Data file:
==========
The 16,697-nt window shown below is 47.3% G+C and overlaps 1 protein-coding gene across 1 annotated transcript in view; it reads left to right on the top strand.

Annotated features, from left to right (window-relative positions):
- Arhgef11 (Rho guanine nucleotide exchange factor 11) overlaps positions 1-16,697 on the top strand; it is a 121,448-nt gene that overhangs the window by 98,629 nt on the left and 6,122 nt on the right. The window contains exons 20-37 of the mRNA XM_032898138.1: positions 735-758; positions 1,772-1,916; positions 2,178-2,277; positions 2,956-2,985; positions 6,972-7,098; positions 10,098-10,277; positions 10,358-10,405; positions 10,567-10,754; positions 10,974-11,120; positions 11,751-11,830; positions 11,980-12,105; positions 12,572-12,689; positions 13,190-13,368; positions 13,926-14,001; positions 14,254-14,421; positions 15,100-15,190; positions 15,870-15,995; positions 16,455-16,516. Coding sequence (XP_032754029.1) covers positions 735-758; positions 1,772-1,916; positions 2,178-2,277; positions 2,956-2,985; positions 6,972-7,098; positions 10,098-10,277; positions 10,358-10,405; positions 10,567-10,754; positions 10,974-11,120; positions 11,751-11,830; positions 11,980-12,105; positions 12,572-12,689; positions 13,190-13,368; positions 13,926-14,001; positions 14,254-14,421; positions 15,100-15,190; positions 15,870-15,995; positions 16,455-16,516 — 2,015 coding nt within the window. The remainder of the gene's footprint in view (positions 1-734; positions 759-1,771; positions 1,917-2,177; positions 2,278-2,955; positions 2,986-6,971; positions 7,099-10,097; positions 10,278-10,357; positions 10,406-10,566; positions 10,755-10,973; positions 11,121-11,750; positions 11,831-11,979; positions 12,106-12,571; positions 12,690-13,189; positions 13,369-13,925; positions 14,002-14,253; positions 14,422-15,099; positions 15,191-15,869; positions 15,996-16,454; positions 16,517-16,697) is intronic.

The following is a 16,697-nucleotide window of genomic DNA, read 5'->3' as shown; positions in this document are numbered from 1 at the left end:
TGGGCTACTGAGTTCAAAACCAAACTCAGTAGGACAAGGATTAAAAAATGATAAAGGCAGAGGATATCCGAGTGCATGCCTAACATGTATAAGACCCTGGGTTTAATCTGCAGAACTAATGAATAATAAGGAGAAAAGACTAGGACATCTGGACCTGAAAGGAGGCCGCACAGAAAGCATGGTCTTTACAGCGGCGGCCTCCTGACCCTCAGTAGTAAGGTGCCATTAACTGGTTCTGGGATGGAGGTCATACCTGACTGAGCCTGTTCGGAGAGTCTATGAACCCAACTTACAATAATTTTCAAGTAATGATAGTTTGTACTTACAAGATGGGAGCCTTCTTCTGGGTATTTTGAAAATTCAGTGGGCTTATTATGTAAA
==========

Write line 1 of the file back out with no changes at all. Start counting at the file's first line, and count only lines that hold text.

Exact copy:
The 16,697-nt window shown below is 47.3% G+C and overlaps 1 protein-coding gene across 1 annotated transcript in view; it reads left to right on the top strand.